Disordered Eating Isn’t Just a Phase

Eating disorders often starts in the teenage years

(RxWiki News) Dieting and eating disorders don’t become problems overnight. It’s important to find out when these problems arise, because future generations can be influenced by unhealthy eating patterns.

Researchers are looking into the prevalence and effects of disordered eating behaviors in adolescents. The findings can be vital to updating and improving prevention, identification and treatment interventions.

"Early dieting behaviors continue into adulthood."

Researchers from the University of Minnesota conducted a 10-year study that tracked the eating behaviors of 2,287 individuals from adolescence into young adulthood. The study included two groups: a younger group who had an average age of 13 years and an older group with an average age of 16.

Data was collected on dieting, extreme weight control behaviors like fasting (not eating for long periods of time), using food substitutes and skipping meals, along with binge eating.

The researchers found that dieting in girls from both groups remained somewhat constant. Boys in the older group dieted significantly more as they aged from middle adolescence to middle young adulthood. Both groups showed significant increase in extreme weight control behaviors as they aged.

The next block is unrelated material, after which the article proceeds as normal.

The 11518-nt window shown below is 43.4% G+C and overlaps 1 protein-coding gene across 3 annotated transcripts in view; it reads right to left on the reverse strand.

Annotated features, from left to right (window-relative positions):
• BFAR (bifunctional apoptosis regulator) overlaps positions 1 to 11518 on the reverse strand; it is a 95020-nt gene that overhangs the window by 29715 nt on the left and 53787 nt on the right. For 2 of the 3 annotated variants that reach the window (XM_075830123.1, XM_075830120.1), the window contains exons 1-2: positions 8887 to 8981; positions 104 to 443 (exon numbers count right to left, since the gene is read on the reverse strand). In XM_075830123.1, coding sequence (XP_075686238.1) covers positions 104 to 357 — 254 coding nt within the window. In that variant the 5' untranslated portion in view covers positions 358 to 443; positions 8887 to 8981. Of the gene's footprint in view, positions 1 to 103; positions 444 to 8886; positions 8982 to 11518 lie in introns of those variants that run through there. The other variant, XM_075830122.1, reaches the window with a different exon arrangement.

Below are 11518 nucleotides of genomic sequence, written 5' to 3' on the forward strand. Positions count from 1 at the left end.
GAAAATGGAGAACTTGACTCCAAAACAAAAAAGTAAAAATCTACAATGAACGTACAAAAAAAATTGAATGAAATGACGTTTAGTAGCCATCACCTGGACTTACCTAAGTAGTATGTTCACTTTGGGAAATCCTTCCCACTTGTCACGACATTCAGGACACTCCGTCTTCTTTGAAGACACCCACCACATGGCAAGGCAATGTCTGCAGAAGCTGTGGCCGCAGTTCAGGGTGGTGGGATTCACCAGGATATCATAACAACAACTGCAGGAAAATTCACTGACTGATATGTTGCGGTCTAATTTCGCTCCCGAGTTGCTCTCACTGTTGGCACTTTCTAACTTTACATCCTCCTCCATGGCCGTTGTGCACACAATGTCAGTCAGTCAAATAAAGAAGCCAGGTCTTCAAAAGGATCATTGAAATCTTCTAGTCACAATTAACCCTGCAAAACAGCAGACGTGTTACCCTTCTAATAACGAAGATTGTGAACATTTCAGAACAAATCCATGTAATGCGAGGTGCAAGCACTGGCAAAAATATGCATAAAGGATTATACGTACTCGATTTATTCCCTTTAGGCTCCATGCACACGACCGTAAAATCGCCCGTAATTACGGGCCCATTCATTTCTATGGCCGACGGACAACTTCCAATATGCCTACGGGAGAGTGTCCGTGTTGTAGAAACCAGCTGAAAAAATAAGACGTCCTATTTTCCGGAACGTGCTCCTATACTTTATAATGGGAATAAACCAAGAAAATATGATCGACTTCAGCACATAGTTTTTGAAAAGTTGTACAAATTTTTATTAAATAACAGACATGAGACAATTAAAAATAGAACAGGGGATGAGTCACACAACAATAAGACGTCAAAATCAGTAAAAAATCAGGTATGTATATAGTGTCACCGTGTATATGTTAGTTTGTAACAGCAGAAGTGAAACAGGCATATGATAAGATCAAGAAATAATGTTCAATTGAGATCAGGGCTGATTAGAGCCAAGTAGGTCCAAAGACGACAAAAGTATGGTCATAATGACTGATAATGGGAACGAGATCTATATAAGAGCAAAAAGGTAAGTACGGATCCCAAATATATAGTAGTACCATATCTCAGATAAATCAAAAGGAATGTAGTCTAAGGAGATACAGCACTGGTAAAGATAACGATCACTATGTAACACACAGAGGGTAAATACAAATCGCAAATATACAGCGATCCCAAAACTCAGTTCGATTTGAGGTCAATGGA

These results show that adolescents who have unhealthy dieting or eating disorders are not just going through a phase – adolescents who are practicing unhealthy eating are more likely to continue to do so into young adulthood or longer.

These findings suggest that prevention, detection and treatment for disordered eating behaviors need to start at younger ages and monitored into young adulthood, concludes Dianne Neurmark-Sztainer, Ph.D., M.P.H., R.D., Professor of Division of Epidemiology and Community Health at the University of Minnesota.

The research is published in the Journal of the American Dietetic Association.

Review Date: 
June 27, 2011